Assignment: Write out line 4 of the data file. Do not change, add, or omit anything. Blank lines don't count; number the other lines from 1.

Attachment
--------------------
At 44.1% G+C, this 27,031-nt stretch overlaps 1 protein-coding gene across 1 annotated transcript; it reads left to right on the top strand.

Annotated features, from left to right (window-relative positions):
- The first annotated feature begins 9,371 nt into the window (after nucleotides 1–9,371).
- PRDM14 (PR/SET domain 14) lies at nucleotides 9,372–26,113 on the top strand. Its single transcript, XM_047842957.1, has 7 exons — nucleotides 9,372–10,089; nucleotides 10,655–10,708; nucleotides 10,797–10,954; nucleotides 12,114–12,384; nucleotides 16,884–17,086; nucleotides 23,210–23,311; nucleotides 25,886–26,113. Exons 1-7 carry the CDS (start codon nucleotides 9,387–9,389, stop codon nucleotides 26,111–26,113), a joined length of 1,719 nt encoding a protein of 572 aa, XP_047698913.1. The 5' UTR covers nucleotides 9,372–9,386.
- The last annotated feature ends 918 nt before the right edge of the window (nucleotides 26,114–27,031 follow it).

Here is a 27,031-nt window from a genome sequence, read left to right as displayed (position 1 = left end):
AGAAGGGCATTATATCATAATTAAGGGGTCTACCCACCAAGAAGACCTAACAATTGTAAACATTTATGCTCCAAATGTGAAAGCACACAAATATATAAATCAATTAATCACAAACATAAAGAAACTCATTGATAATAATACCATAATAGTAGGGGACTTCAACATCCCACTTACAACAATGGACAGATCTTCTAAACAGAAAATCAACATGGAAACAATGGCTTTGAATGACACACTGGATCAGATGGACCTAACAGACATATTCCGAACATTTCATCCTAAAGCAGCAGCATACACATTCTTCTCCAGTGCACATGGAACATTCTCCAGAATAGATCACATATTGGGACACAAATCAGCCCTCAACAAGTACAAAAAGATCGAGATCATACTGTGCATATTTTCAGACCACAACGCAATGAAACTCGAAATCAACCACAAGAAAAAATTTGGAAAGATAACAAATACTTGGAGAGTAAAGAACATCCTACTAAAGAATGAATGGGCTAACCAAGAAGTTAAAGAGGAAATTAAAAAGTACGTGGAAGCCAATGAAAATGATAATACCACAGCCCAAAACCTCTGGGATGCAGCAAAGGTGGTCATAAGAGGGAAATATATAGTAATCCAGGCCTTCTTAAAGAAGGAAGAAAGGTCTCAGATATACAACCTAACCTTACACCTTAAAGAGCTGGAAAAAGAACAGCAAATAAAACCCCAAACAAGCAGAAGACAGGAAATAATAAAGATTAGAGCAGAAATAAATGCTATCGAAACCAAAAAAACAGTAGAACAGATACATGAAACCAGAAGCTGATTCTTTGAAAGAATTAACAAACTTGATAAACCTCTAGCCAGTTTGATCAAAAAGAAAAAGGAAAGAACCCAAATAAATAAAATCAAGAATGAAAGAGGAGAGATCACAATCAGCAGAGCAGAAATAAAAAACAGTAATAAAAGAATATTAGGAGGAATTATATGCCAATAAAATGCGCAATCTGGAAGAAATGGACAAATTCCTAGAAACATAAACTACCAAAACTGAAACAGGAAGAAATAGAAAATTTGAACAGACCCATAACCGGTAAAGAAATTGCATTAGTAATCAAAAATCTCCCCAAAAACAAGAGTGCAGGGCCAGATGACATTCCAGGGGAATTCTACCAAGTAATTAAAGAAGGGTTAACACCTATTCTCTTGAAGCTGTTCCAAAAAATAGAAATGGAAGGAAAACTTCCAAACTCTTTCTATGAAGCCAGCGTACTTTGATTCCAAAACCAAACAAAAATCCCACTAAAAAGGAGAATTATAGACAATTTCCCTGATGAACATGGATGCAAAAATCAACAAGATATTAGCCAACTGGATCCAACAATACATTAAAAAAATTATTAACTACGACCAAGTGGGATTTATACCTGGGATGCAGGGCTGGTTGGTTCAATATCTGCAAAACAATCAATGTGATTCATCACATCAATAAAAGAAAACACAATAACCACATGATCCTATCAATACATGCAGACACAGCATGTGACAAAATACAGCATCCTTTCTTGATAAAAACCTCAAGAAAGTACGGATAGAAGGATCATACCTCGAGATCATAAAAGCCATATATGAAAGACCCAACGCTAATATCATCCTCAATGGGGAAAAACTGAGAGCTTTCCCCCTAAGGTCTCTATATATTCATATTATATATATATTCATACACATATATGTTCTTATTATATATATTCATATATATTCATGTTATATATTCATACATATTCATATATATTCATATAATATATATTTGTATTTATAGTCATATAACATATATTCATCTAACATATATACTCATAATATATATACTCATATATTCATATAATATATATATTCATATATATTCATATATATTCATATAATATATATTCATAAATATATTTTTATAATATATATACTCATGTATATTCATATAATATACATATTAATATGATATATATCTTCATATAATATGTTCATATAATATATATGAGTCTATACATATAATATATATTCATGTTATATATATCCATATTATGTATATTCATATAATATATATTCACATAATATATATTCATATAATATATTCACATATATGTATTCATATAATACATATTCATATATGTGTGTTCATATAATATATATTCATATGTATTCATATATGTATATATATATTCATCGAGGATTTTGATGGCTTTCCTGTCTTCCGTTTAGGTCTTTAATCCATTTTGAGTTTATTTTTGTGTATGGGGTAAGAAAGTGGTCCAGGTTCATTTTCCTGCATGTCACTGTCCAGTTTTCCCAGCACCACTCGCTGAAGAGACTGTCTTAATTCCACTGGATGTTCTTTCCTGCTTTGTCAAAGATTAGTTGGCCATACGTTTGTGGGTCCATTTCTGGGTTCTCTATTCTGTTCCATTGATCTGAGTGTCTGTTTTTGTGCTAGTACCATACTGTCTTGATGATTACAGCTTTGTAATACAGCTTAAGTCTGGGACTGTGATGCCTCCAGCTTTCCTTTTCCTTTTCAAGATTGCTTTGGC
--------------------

- PRDM14 (PR/SET domain 14) lies at nucleotides 9,372–26,113 on the top strand. Its single transcript, XM_047842957.1, has 7 exons — nucleotides 9,372–10,089; nucleotides 10,655–10,708; nucleotides 10,797–10,954; nucleotides 12,114–12,384; nucleotides 16,884–17,086; nucleotides 23,210–23,311; nucleotides 25,886–26,113. Exons 1-7 carry the CDS (start codon nucleotides 9,387–9,389, stop codon nucleotides 26,111–26,113), a joined length of 1,719 nt encoding a protein of 572 aa, XP_047698913.1. The 5' UTR covers nucleotides 9,372–9,386.